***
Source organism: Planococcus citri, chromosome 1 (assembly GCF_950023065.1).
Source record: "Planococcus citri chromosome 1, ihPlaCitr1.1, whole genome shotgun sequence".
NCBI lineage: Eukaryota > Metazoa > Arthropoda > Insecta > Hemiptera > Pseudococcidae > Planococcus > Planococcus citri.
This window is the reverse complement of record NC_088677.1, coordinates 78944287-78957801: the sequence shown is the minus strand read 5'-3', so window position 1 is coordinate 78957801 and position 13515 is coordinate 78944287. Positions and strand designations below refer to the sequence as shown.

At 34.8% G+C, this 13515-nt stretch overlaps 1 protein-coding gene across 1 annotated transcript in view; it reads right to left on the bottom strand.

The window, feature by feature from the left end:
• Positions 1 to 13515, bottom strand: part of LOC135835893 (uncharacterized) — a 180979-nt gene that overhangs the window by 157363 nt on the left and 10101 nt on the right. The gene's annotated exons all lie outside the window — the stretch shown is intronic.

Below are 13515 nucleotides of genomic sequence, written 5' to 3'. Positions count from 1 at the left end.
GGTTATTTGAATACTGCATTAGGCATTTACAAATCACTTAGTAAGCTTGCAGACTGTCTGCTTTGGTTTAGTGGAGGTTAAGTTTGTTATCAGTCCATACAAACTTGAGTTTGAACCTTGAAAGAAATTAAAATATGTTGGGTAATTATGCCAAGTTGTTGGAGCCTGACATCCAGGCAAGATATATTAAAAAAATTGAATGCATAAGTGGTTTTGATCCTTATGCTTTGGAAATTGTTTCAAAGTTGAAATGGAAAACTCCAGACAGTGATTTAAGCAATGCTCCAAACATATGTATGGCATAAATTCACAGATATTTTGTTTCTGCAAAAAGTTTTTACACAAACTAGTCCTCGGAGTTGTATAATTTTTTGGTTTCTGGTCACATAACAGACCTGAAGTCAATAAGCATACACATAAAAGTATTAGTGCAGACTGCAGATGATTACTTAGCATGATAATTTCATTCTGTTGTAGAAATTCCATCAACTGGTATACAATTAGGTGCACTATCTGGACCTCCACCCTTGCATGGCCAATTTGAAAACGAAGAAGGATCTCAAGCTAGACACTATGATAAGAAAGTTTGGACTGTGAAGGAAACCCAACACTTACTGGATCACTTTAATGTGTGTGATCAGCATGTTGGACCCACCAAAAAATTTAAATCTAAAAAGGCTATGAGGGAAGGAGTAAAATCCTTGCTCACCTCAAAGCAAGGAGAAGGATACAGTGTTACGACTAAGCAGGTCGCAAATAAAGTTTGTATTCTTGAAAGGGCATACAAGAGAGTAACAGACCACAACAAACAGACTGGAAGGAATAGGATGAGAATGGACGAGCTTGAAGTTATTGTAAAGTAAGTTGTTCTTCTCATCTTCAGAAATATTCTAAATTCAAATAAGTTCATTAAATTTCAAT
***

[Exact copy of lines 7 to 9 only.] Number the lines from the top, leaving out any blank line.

• Positions 1 to 13515, bottom strand: part of LOC135835893 (uncharacterized) — a 180979-nt gene that overhangs the window by 157363 nt on the left and 10101 nt on the right. The gene's annotated exons all lie outside the window — the stretch shown is intronic.

Below are 13515 nucleotides of genomic sequence, written 5' to 3'. Positions count from 1 at the left end.
GGTTATTTGAATACTGCATTAGGCATTTACAAATCACTTAGTAAGCTTGCAGACTGTCTGCTTTGGTTTAGTGGAGGTTAAGTTTGTTATCAGTCCATACAAACTTGAGTTTGAACCTTGAAAGAAATTAAAATATGTTGGGTAATTATGCCAAGTTGTTGGAGCCTGACATCCAGGCAAGATATATTAAAAAAATTGAATGCATAAGTGGTTTTGATCCTTATGCTTTGGAAATTGTTTCAAAGTTGAAATGGAAAACTCCAGACAGTGATTTAAGCAATGCTCCAAACATATGTATGGCATAAATTCACAGATATTTTGTTTCTGCAAAAAGTTTTTACACAAACTAGTCCTCGGAGTTGTATAATTTTTTGGTTTCTGGTCACATAACAGACCTGAAGTCAATAAGCATACACATAAAAGTATTAGTGCAGACTGCAGATGATTACTTAGCATGATAATTTCATTCTGTTGTAGAAATTCCATCAACTGGTATACAATTAGGTGCACTATCTGGACCTCCACCCTTGCATGGCCAATTTGAAAACGAAGAAGGATCTCAAGCTAGACACTATGATAAGAAAGTTTGGACTGTGAAGGAAACCCAACACTTACTGGATCACTTTAATGTGTGTGATCAGCATGTTGGACCCACCAAAAAATTTAAATCTAAAAAGGCTATGAGGGAAGGAGTAAAATCCTTGCTCACCTCAAAGCAAGGAGAAGGATACAGTGTTACGACTAAGCAGGTCGCAAATAAAGTTTGTATTCTTGAAAGGGCATACAAGAGAGTAACAGACCACAACAAACAGACTGGAAGGAATAGGATGAGAATGGACGAGCTTGAAGTTATTGTAAAGTAAGTTGTTCTTCTCATCTTCAGAAATATTCTAAATTCAAATAAGTTCATTAAATTTCAAT